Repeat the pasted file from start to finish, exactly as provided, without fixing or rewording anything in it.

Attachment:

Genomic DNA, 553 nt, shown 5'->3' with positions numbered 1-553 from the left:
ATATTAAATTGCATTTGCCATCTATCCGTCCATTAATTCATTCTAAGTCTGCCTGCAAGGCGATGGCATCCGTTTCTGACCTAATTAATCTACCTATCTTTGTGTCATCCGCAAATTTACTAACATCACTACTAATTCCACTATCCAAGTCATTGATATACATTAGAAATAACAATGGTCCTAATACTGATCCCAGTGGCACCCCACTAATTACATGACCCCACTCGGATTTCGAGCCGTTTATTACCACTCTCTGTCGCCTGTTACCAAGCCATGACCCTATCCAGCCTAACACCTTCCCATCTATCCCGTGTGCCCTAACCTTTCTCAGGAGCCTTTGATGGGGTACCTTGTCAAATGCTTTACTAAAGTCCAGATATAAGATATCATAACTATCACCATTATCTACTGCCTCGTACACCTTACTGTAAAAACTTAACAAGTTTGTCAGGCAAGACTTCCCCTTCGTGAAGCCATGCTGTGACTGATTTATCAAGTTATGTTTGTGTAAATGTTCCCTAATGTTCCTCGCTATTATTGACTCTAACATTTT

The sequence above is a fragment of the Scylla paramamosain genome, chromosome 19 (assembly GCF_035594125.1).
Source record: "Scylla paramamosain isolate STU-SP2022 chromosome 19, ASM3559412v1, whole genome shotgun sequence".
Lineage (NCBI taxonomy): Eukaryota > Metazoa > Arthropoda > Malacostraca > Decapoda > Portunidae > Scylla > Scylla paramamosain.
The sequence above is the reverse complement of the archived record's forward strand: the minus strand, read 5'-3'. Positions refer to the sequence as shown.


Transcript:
Genomic DNA, 553 nt, shown 5'->3' with positions numbered 1-553 from the left:
ATATTAAATTGCATTTGCCATCTATCCGTCCATTAATTCATTCTAAGTCTGCCTGCAAGGCGATGGCATCCGTTTCTGACCTAATTAATCTACCTATCTTTGTGTCATCCGCAAATTTACTAACATCACTACTAATTCCACTATCCAAGTCATTGATATACATTAGAAATAACAATGGTCCTAATACTGATCCCAGTGGCACCCCACTAATTACATGACCCCACTCGGATTTCGAGCCGTTTATTACCACTCTCTGTCGCCTGTTACCAAGCCATGACCCTATCCAGCCTAACACCTTCCCATCTATCCCGTGTGCCCTAACCTTTCTCAGGAGCCTTTGATGGGGTACCTTGTCAAATGCTTTACTAAAGTCCAGATATAAGATATCATAACTATCACCATTATCTACTGCCTCGTACACCTTACTGTAAAAACTTAACAAGTTTGTCAGGCAAGACTTCCCCTTCGTGAAGCCATGCTGTGACTGATTTATCAAGTTATGTTTGTGTAAATGTTCCCTAATGTTCCTCGCTATTATTGACTCTAACATTTT

The sequence above is a fragment of the Scylla paramamosain genome, chromosome 19 (assembly GCF_035594125.1).
Source record: "Scylla paramamosain isolate STU-SP2022 chromosome 19, ASM3559412v1, whole genome shotgun sequence".
Lineage (NCBI taxonomy): Eukaryota > Metazoa > Arthropoda > Malacostraca > Decapoda > Portunidae > Scylla > Scylla paramamosain.
The sequence above is the reverse complement of the archived record's forward strand: the minus strand, read 5'-3'. Positions refer to the sequence as shown.